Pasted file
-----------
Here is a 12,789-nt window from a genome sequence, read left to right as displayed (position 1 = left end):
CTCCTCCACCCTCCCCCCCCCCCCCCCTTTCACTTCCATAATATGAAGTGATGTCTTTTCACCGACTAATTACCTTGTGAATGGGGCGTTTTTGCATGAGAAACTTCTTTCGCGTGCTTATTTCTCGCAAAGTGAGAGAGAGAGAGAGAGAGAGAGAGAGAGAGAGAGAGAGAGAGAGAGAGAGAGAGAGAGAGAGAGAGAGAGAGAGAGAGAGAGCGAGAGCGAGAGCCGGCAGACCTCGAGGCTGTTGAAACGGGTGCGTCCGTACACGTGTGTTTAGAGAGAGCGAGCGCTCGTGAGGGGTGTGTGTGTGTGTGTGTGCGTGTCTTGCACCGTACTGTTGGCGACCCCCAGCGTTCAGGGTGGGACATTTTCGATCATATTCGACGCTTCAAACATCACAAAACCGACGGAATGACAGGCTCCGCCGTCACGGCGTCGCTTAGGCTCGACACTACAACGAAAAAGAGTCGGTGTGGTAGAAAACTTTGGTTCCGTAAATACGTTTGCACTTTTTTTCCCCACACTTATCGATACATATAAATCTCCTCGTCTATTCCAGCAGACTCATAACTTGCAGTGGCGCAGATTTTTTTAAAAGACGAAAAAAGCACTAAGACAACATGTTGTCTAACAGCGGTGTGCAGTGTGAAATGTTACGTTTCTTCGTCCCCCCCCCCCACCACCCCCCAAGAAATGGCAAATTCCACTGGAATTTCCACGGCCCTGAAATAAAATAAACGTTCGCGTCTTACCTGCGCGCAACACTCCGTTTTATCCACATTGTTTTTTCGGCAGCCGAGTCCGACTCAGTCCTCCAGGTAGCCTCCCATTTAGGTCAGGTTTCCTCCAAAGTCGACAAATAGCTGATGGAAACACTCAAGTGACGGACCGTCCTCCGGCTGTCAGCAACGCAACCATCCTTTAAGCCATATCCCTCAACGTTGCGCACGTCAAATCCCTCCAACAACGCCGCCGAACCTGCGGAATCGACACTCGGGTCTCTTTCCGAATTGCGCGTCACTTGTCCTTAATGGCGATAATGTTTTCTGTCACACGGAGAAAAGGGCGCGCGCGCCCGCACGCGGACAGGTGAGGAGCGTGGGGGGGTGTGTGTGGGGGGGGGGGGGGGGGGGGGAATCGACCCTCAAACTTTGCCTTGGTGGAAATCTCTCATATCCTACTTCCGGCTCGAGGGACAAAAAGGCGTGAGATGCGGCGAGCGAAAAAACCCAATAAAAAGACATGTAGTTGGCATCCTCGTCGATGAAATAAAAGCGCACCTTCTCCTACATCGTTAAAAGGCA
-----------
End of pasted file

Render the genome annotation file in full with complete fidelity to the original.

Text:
Here is a 12,789-nt window from a genome sequence, read left to right as displayed (position 1 = left end):
CTCCTCCACCCTCCCCCCCCCCCCCCCTTTCACTTCCATAATATGAAGTGATGTCTTTTCACCGACTAATTACCTTGTGAATGGGGCGTTTTTGCATGAGAAACTTCTTTCGCGTGCTTATTTCTCGCAAAGTGAGAGAGAGAGAGAGAGAGAGAGAGAGAGAGAGAGAGAGAGAGAGAGAGAGAGAGAGAGAGAGAGAGAGAGAGAGAGAGAGAGCGAGAGCGAGAGCCGGCAGACCTCGAGGCTGTTGAAACGGGTGCGTCCGTACACGTGTGTTTAGAGAGAGCGAGCGCTCGTGAGGGGTGTGTGTGTGTGTGTGTGCGTGTCTTGCACCGTACTGTTGGCGACCCCCAGCGTTCAGGGTGGGACATTTTCGATCATATTCGACGCTTCAAACATCACAAAACCGACGGAATGACAGGCTCCGCCGTCACGGCGTCGCTTAGGCTCGACACTACAACGAAAAAGAGTCGGTGTGGTAGAAAACTTTGGTTCCGTAAATACGTTTGCACTTTTTTTCCCCACACTTATCGATACATATAAATCTCCTCGTCTATTCCAGCAGACTCATAACTTGCAGTGGCGCAGATTTTTTTAAAAGACGAAAAAAGCACTAAGACAACATGTTGTCTAACAGCGGTGTGCAGTGTGAAATGTTACGTTTCTTCGTCCCCCCCCCCCACCACCCCCCAAGAAATGGCAAATTCCACTGGAATTTCCACGGCCCTGAAATAAAATAAACGTTCGCGTCTTACCTGCGCGCAACACTCCGTTTTATCCACATTGTTTTTTCGGCAGCCGAGTCCGACTCAGTCCTCCAGGTAGCCTCCCATTTAGGTCAGGTTTCCTCCAAAGTCGACAAATAGCTGATGGAAACACTCAAGTGACGGACCGTCCTCCGGCTGTCAGCAACGCAACCATCCTTTAAGCCATATCCCTCAACGTTGCGCACGTCAAATCCCTCCAACAACGCCGCCGAACCTGCGGAATCGACACTCGGGTCTCTTTCCGAATTGCGCGTCACTTGTCCTTAATGGCGATAATGTTTTCTGTCACACGGAGAAAAGGGCGCGCGCGCCCGCACGCGGACAGGTGAGGAGCGTGGGGGGGTGTGTGTGGGGGGGGGGGGGGGGGGGGGAATCGACCCTCAAACTTTGCCTTGGTGGAAATCTCTCATATCCTACTTCCGGCTCGAGGGACAAAAAGGCGTGAGATGCGGCGAGCGAAAAAACCCAATAAAAAGACATGTAGTTGGCATCCTCGTCGATGAAATAAAAGCGCACCTTCTCCTACATCGTTAAAAGGCA